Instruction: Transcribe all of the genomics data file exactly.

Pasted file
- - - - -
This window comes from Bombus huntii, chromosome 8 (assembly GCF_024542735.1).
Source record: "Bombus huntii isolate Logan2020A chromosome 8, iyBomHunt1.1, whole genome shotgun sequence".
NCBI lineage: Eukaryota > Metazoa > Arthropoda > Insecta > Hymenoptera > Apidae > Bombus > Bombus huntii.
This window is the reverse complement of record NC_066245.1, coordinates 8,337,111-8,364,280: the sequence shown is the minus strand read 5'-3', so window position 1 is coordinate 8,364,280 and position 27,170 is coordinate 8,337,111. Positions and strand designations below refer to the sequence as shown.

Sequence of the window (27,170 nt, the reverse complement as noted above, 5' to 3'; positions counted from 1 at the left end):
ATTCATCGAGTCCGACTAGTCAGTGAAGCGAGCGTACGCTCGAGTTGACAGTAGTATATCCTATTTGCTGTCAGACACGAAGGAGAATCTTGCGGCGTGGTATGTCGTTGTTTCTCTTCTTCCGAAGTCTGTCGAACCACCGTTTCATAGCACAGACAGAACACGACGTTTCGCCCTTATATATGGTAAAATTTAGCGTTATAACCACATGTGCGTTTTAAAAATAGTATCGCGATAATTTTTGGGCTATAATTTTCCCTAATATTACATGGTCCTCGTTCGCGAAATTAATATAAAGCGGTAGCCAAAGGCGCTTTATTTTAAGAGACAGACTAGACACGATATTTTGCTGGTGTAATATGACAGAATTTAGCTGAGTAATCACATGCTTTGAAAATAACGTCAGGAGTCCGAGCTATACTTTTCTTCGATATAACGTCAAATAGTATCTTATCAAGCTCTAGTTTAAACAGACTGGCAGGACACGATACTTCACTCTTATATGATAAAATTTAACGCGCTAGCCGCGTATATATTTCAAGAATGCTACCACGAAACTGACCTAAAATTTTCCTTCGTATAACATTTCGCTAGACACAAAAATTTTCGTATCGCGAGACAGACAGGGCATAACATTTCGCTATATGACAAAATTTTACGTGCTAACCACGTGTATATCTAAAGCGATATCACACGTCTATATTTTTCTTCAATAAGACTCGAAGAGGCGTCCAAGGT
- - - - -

This window comes from Bombus huntii, chromosome 8 (assembly GCF_024542735.1).
Source record: "Bombus huntii isolate Logan2020A chromosome 8, iyBomHunt1.1, whole genome shotgun sequence".
NCBI lineage: Eukaryota > Metazoa > Arthropoda > Insecta > Hymenoptera > Apidae > Bombus > Bombus huntii.
This window is the reverse complement of record NC_066245.1, coordinates 8,337,111-8,364,280: the sequence shown is the minus strand read 5'-3', so window position 1 is coordinate 8,364,280 and position 27,170 is coordinate 8,337,111. Positions and strand designations below refer to the sequence as shown.

Sequence of the window (27,170 nt, the reverse complement as noted above, 5' to 3'; positions counted from 1 at the left end):
ATTCATCGAGTCCGACTAGTCAGTGAAGCGAGCGTACGCTCGAGTTGACAGTAGTATATCCTATTTGCTGTCAGACACGAAGGAGAATCTTGCGGCGTGGTATGTCGTTGTTTCTCTTCTTCCGAAGTCTGTCGAACCACCGTTTCATAGCACAGACAGAACACGACGTTTCGCCCTTATATATGGTAAAATTTAGCGTTATAACCACATGTGCGTTTTAAAAATAGTATCGCGATAATTTTTGGGCTATAATTTTCCCTAATATTACATGGTCCTCGTTCGCGAAATTAATATAAAGCGGTAGCCAAAGGCGCTTTATTTTAAGAGACAGACTAGACACGATATTTTGCTGGTGTAATATGACAGAATTTAGCTGAGTAATCACATGCTTTGAAAATAACGTCAGGAGTCCGAGCTATACTTTTCTTCGATATAACGTCAAATAGTATCTTATCAAGCTCTAGTTTAAACAGACTGGCAGGACACGATACTTCACTCTTATATGATAAAATTTAACGCGCTAGCCGCGTATATATTTCAAGAATGCTACCACGAAACTGACCTAAAATTTTCCTTCGTATAACATTTCGCTAGACACAAAAATTTTCGTATCGCGAGACAGACAGGGCATAACATTTCGCTATATGACAAAATTTTACGTGCTAACCACGTGTATATCTAAAGCGATATCACACGTCTATATTTTTCTTCAATAAGACTCGAAGAGGCGTCCAAGGT